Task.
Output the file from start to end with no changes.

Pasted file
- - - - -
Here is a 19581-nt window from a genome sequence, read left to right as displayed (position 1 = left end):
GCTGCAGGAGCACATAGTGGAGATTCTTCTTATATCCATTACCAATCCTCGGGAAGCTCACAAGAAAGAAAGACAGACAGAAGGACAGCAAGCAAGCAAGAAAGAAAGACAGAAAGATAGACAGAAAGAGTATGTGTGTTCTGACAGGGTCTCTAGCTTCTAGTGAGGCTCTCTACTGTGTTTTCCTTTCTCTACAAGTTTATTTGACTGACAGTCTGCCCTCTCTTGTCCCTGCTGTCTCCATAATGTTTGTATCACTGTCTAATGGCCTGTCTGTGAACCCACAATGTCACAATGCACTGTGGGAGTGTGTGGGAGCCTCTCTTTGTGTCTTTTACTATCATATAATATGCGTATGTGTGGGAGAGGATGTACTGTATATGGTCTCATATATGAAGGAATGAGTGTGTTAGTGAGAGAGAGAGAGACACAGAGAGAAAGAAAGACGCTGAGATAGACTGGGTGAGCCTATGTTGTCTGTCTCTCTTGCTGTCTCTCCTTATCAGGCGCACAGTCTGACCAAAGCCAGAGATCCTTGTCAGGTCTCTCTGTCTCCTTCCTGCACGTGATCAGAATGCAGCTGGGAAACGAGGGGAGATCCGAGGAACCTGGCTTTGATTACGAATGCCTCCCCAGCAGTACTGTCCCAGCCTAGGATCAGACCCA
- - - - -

Here is a 19581-nt window from a genome sequence, read left to right as displayed (position 1 = left end):
GCTGCAGGAGCACATAGTGGAGATTCTTCTTATATCCATTACCAATCCTCGGGAAGCTCACAAGAAAGAAAGACAGACAGAAGGACAGCAAGCAAGCAAGAAAGAAAGACAGAAAGATAGACAGAAAGAGTATGTGTGTTCTGACAGGGTCTCTAGCTTCTAGTGAGGCTCTCTACTGTGTTTTCCTTTCTCTACAAGTTTATTTGACTGACAGTCTGCCCTCTCTTGTCCCTGCTGTCTCCATAATGTTTGTATCACTGTCTAATGGCCTGTCTGTGAACCCACAATGTCACAATGCACTGTGGGAGTGTGTGGGAGCCTCTCTTTGTGTCTTTTACTATCATATAATATGCGTATGTGTGGGAGAGGATGTACTGTATATGGTCTCATATATGAAGGAATGAGTGTGTTAGTGAGAGAGAGAGAGACACAGAGAGAAAGAAAGACGCTGAGATAGACTGGGTGAGCCTATGTTGTCTGTCTCTCTTGCTGTCTCTCCTTATCAGGCGCACAGTCTGACCAAAGCCAGAGATCCTTGTCAGGTCTCTCTGTCTCCTTCCTGCACGTGATCAGAATGCAGCTGGGAAACGAGGGGAGATCCGAGGAACCTGGCTTTGATTACGAATGCCTCCCCAGCAGTACTGTCCCAGCCTAGGATCAGACCCA